I must admit that, being a civilian, I had never paid much attention to "datelines".   I just assumed that the reporter whose name appeared on the byline had actually researched the story (possibly with help from others), but had certainly been present at the locations reported upon, seen the sights, spoken with most of people quoted, and generally absorbed the essence of what actually happened.   According to Rick Bragg, at least at the NYT, this was, more often than not, not the case.   Rather his role was that of a glorified rewrite man... taking notes and interviews conducted by others and then fashioning them into a poignant, and compelling story (often from the nearest airport, where he had just flown in to secure the dateline).

This assertion provoked a fascinating outpouring of commentary from current NYT correspondents and stringers, both attacking and defending this view of the role of a feature reporter.   (These comments were sent to the excellent Jim Romenesko at the Poynter Institute, a journalism school in St. Petersburg, Florida.)   I highly recommend reading these comments, since they consist of many journalists saying that the Bragg approach was an abuse, leavened by a few contributors lauding Bragg for his talent and skill as a writer.

My take on all of this is that the Times should adopt the crediting policies followed by the leading newsweeklies, where the lead writers are given a byline and any additional reporting is credited at the end of the article.   This approach would make it clear that the finished journalistic product was a team effort, and that the person writing the description of the scene and events may well have not been personally present.   Just like in the securities markets: full disclosure.   As one former federal prosecutor once told me, "sunlight is the best disinfectant".

May 30, 2003 at 02:17 AM | Permalink | Comments (0) | TrackBack

May 29, 2003

A call for patience (and vigilence) on Iran

Today's WaPo contained a thoughtful and well-balanced editorial on the US' evolving policy towards the government of Iran.   Their bottom line (which I happen to agree with) is that it would be a mistake to adopt a more aggressive posture towards "regime change" in Iran at the present time.   However, they go on to support the view that a more forceful US policy may be needed if Iran were to go too far:

If Iran escalates in Iraq, refuses more intrusive international inspections of its nuclear facilities or appears to actively harbor al Qaeda, the tougher measures the administration is debating may be necessary. But for now, they are not.

May 29, 2003 at 03:07 PM | Permalink | Comments (0) | TrackBack

"If We Run Out of Batteries, This War is Screwed."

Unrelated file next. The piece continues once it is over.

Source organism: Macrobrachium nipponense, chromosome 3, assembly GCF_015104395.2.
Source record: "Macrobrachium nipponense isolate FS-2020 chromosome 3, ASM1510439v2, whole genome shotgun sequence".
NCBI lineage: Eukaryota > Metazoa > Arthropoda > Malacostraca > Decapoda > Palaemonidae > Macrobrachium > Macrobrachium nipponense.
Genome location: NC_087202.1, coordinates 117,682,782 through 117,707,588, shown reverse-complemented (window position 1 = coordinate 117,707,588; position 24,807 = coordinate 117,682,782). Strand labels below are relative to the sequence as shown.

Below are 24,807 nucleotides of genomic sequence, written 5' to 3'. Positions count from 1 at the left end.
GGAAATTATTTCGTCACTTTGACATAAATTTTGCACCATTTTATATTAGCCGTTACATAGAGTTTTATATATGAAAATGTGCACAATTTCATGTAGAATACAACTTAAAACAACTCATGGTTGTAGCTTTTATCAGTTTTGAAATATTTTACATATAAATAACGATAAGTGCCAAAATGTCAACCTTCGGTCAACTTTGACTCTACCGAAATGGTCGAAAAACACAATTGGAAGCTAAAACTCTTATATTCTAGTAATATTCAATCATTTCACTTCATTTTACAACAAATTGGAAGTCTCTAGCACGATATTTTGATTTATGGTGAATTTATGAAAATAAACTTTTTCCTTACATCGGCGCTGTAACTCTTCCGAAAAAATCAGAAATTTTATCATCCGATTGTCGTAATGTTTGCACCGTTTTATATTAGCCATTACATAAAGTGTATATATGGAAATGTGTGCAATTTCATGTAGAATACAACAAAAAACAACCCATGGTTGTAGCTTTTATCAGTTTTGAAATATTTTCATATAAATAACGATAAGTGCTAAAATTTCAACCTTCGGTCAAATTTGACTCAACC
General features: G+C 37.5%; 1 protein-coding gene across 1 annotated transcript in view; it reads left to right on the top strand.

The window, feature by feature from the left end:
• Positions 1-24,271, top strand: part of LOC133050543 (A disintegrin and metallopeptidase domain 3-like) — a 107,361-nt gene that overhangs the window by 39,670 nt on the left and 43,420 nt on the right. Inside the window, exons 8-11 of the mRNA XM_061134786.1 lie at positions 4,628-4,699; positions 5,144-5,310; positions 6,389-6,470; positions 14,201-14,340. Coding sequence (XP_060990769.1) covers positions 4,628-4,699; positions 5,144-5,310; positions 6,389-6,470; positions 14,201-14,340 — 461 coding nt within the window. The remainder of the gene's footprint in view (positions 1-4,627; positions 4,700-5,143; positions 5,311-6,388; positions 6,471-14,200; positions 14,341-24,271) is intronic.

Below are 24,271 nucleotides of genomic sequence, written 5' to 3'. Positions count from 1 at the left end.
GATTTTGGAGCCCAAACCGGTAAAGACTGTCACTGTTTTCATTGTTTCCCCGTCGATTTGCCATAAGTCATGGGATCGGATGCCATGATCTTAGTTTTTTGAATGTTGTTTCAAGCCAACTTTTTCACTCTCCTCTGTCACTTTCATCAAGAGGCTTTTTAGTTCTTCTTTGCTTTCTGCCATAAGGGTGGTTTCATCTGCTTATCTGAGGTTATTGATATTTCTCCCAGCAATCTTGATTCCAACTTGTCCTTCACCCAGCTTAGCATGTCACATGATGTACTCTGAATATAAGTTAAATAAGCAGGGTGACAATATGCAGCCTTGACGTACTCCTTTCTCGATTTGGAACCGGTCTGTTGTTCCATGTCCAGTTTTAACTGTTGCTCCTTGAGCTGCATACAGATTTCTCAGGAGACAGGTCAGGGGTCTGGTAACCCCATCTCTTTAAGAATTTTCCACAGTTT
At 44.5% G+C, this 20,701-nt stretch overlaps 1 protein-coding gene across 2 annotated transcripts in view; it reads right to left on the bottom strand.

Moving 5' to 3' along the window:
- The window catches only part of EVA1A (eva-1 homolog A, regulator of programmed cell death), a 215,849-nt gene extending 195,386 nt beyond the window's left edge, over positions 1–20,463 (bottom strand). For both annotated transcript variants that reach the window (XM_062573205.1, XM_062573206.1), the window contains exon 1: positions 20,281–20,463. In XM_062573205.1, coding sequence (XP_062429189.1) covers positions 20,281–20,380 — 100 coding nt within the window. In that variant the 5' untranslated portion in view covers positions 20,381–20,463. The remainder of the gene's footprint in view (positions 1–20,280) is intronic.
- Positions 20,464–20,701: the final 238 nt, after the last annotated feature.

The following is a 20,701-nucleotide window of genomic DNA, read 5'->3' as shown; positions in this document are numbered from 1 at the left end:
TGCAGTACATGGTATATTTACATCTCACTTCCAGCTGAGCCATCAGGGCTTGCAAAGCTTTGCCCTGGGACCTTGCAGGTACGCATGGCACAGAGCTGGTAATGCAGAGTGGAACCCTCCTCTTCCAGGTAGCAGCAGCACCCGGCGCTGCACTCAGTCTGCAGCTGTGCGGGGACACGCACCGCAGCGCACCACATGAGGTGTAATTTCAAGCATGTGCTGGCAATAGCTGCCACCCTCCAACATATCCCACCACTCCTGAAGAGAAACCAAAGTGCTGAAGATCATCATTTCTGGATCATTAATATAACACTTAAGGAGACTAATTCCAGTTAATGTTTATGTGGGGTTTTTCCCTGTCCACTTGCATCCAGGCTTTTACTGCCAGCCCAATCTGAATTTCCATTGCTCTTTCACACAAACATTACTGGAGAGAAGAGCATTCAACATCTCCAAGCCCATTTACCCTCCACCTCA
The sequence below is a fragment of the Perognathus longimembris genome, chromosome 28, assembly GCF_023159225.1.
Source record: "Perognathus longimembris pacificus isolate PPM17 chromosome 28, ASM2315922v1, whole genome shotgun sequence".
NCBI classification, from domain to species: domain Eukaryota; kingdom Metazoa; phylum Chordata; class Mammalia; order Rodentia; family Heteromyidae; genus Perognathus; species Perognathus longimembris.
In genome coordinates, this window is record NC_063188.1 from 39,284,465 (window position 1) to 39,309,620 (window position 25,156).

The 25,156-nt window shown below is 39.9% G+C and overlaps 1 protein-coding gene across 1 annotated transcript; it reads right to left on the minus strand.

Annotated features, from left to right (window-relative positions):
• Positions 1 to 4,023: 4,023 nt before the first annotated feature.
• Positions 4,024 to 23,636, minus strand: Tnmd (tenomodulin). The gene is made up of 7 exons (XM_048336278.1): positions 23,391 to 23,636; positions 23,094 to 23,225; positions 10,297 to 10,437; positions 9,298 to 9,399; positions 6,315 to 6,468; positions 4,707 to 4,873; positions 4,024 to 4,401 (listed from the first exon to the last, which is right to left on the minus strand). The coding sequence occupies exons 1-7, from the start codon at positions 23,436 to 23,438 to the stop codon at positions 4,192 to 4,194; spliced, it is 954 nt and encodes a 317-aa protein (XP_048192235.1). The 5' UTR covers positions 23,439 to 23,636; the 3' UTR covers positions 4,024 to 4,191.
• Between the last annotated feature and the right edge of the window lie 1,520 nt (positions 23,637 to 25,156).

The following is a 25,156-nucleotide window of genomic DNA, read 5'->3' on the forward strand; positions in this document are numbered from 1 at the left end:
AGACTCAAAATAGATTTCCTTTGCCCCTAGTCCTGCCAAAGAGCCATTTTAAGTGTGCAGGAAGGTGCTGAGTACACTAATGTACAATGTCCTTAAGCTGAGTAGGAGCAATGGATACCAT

Very interesting, man-on-the-ground look at how info tech was used in the war in Iraq.   Joshua Davis did a great job of vividly describing how the network was set up, maintained, and used for both tactical and strategic advantage.   Also, we have to keep in mind that the only Army division that has fully undergone the "network-centric warfare" transformation (the 4th ID), wasn't in the fight at all.   Definitely recommended reading. (Hat tip to Supersam Blogs for finding this one.)

May 29, 2003 at 01:23 PM | Permalink | Comments (0) | TrackBack

Time to get serious in Afghanistan

There is an excellent OpEd column in today's WSJ calling for the US to step up and embrace expansion of the International Security Assistance Force (ISAF) to provide security outside of Kabul.   (Subscription required, email me if want to read it and I'll send it on.)   This is an important issue, for both moral and strategic reasons.

Morally, we should not allow Afghanistan to slide back into anarchy and civil war.   The US played a big part in helping create the current situtation in the country by our efforts during the 1980s to arm Afghani mujihadeen to resist the Soviet occupation and its puppet regime.   Afterwards, when some of the Islamist, Wahabbi allies of these same mujihadeen attacked us on 9/11, we responded by conclusively intervening in Afghanistan's civil war.   We owe it to this proud and independent people to finish the job and re-build a peaceful, stable society in Afghanistan.

Strategically, it would be a huge mistake to allow chaos and warlordism to return to Afghanistan.   One reason is that it would undercut US credibility throughout the Muslim world.   Another reason is that a fragmented, lawless Afghanistan would provide a useful sanctuary for Islamist guerillas and Al Queda to regroup.

As Ahmed Rashid and Barnett Rubin eloquently frame the issue in their column:

People in Iraq and elsewhere are watching to see if the U.S. is committed not only to defeating regimes it sees as threats, but to providing security and governance to the long-suffering peoples of those countries. They will draw their conclusions according to the results.
For my part, this is just another reason why we need to create a new branch of the US military dedicated to this type of "less than combat" military operation.   (For more on this idea, see here and here.)

May 29, 2003 at 10:28 AM | Permalink | Comments (2) | TrackBack